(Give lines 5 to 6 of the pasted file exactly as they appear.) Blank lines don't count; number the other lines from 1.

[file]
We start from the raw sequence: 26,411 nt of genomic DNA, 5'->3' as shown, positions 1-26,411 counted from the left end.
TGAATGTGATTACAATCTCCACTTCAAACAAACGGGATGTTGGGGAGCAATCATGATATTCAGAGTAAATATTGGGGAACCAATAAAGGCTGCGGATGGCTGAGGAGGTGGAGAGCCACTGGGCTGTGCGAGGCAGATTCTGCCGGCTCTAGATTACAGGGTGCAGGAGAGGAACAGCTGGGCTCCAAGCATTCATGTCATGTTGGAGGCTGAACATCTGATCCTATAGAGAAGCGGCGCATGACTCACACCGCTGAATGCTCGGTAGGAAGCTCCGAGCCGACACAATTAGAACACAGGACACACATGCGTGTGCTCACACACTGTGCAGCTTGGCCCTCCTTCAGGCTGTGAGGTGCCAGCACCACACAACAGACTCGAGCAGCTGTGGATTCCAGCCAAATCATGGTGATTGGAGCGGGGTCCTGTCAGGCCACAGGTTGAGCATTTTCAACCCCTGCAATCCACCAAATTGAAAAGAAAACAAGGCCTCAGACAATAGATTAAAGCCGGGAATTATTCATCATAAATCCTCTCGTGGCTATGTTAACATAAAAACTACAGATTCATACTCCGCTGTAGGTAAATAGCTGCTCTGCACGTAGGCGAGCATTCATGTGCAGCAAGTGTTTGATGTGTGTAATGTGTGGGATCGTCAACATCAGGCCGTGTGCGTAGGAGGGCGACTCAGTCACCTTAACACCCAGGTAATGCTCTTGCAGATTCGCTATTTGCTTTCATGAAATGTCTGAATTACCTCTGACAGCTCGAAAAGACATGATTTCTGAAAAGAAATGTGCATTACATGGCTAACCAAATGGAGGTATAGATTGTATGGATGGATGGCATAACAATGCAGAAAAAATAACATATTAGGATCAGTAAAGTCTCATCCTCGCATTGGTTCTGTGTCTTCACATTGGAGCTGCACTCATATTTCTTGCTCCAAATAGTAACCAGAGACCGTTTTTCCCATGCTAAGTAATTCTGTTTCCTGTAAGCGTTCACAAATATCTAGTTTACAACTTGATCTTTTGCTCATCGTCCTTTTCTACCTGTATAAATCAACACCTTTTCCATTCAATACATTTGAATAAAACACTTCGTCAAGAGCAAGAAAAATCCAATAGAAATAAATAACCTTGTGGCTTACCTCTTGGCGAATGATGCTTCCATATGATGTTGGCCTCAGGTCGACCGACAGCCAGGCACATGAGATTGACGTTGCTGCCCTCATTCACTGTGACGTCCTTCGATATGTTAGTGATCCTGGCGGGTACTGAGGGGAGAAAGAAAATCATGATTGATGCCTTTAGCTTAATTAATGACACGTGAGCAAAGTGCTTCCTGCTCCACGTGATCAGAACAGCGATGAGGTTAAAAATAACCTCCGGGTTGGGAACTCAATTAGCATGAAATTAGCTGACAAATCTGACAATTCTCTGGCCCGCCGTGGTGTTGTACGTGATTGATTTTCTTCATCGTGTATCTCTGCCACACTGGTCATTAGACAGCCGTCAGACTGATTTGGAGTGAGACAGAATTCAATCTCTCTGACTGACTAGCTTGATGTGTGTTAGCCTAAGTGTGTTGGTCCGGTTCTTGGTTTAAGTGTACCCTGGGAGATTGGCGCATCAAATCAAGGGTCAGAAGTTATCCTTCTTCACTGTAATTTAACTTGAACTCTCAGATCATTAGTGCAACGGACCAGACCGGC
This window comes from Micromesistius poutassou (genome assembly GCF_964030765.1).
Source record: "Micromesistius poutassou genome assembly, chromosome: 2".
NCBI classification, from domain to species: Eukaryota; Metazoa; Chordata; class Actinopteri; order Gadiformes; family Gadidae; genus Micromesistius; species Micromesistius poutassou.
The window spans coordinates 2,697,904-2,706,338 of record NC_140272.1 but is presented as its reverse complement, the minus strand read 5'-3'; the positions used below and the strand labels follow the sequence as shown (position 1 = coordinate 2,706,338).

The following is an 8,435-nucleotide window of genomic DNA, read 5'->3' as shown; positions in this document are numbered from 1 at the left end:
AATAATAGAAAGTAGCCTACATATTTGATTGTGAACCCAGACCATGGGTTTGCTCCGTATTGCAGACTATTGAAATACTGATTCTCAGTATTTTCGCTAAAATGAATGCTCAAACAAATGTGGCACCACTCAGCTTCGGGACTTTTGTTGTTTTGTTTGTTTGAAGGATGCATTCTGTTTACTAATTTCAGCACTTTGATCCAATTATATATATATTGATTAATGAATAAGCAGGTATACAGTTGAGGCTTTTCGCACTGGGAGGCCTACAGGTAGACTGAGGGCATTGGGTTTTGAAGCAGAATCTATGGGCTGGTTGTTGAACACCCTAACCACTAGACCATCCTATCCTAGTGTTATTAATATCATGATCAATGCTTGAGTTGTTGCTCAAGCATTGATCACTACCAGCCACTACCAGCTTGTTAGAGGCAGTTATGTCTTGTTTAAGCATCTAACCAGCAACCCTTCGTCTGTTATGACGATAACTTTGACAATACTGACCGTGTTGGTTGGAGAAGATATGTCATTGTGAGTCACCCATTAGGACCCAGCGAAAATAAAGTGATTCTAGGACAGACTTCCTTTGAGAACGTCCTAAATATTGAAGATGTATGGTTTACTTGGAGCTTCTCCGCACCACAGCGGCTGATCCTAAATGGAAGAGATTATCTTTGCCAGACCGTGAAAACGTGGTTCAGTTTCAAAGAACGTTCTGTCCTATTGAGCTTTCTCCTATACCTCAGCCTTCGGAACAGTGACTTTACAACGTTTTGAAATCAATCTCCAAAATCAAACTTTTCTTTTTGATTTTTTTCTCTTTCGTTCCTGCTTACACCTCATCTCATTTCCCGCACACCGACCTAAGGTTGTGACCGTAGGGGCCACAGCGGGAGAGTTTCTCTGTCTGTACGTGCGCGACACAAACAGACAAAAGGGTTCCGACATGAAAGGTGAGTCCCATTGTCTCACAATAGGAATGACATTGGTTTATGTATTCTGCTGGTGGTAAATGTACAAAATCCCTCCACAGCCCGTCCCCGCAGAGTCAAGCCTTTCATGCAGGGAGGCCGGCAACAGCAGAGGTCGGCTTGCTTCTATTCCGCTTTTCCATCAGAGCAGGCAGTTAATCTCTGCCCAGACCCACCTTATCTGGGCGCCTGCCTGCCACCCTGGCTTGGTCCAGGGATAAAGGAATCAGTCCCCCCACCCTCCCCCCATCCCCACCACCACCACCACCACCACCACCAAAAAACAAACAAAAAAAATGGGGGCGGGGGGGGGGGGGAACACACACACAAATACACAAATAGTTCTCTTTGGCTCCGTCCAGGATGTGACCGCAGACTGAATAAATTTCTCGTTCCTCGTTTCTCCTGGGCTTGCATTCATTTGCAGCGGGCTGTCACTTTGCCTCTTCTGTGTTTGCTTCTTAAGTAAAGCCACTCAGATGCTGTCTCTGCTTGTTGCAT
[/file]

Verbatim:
NCBI classification, from domain to species: Eukaryota; Metazoa; Chordata; class Actinopteri; order Gadiformes; family Gadidae; genus Micromesistius; species Micromesistius poutassou.
The window spans coordinates 2,697,904-2,706,338 of record NC_140272.1 but is presented as its reverse complement, the minus strand read 5'-3'; the positions used below and the strand labels follow the sequence as shown (position 1 = coordinate 2,706,338).